"Come to me all you who are burdened, and I will give you rest."
COURTESY OF: Ana Rodriguez Soto - Florida Catholic newspaper
MIAMI | When he commissioned the mural for the interior of the dome of the San Juan Bosco church, Bishop Emilio Vallina explained that he had a biblical passage in mind. "Come to me all you who are burdened, and I will give you rest."
The image of a modern Christ, with his arms wide open and surrounded by faces of all races and colors, very appropriately characterizes the 61 years of priesthood of this Cuban exile who, quietly but persistently, transformed “an old local where cars were sold, dirty and full of sawdust ”, in the mother church of their exile companions, and in a place of refuge for the poor and crowded masses of Central and South America who followed them in the neighborhood.
Archbishop Vallina, pastor for 43 years of the San Juan Bosco church in Little Havana, died on October 19 at the age of 87.
His face and ministry were as recognizable as loved among Miami Cubans as that of his exile partner, Mgr. Agustín Román. In 2008, the stretch of West Flagler Street where the church is located, between 13th and 14th Avenues, was renamed in his honor.
Expelled from Cuba, Father Vallina arrived in Miami on July 8, 1961 and began to celebrate mass in the Gesu church, in the center of the city, and then spent 21 months in Little Flower, in Coral Gables. In May 1963, he received a call from the first archbishop of Miami, Coleman F. Carroll, whom he described as "a man of God and father of Cubans."
Bishop Carroll told him that he would take over a new parish the next day, a parish that had been founded in October 1962 in an area where successive waves of Cuban exiles had been taking hold: the area that later became the little Habana.
"Since the orders are to obey them, not to discuss them, I took the registration books, my chalice and the paten and some decorations, and there I went," Msgr. Vallina told La Voz.
He began celebrating Sunday Mass at the Tivoli Cinema on West Flagler Street and Seventh Avenue, while he used weekdays to go door to door to try to create a community. After six months of doing that, he received another phone call from Bishop Carroll.
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"I need to see him at 12:30 p.m. at the corner of Flagler and 13th Avenue ”, Archbishop Vallina recalled. "When I got there, he handed me some keys and said, 'Your house.'"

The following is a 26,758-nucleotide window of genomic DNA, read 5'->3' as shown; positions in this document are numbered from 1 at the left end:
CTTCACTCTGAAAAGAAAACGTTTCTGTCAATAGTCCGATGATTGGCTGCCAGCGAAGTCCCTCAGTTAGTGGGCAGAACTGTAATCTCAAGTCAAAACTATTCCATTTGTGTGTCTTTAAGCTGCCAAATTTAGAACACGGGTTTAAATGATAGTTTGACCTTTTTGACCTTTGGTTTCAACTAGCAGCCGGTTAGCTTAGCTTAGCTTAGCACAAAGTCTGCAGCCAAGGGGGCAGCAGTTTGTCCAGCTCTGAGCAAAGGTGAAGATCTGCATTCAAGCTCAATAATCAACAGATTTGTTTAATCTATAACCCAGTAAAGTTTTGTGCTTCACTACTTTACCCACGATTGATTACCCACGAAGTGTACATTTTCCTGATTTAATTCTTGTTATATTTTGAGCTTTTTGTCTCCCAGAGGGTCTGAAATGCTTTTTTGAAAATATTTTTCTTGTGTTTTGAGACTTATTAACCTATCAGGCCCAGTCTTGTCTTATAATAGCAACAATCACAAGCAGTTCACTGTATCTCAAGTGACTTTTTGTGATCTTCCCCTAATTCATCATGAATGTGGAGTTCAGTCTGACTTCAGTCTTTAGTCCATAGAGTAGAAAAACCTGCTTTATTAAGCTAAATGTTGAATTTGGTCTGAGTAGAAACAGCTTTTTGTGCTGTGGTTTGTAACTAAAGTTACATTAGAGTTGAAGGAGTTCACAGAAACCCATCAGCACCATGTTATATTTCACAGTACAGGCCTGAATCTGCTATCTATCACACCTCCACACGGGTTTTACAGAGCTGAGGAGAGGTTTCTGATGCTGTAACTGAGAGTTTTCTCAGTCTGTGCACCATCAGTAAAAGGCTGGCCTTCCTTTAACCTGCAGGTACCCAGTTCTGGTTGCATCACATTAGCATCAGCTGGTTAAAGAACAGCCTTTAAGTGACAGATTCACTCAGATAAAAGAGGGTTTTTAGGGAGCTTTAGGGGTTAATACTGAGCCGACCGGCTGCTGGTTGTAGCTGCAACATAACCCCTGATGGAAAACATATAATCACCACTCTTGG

“It was an old place where cars were sold, dirty, full of sawdust. We started by cleaning all the grease from the floors and we accepted everything that people donated. This is how the parish of San Juan Bosco started, ”Msgr. Vallina recalled.
The name was chosen due to the devotion of Cubans to this saint.
In the decades that followed, San Juan Bosco has welcomed several waves of Cuban exiles, as well as refugees from Nicaragua, Honduras, El Salvador, and other countries in Central and South America.
With the financial support of the Mercy Hospital and the Cuban Order of Malta, Msgr. Vallina opened a free clinic for poor and undocumented immigrants, who otherwise do not have access to health services. (The San Juan Bosco Clinic is currently located on the grounds of Corpus Christi Parish in Miami.)
Msgr. Vallina also opened an after-school program to care for the children of parents who work in the area. Currently known as the San Juan Bosco Leadership Learning Center, it provides homework help, tutoring, and knowledge expansion classes to 132 low-income children, in grades Kindergarten through 8th.
In 1986, Msgr. Vallina began raising funds for the construction of a new church, which was finally inaugurated in 2001. His final touch was the mural of the Christ of the Immigrants, painted by the Venezuelan artist Abdón José Romero and his wife. , Sonia, using the classical fresco technique, to ensure its survival for centuries.
Msgr. Vallina said that he hoped that the painting “would capture the pain and hope of all those who have passed through the parish”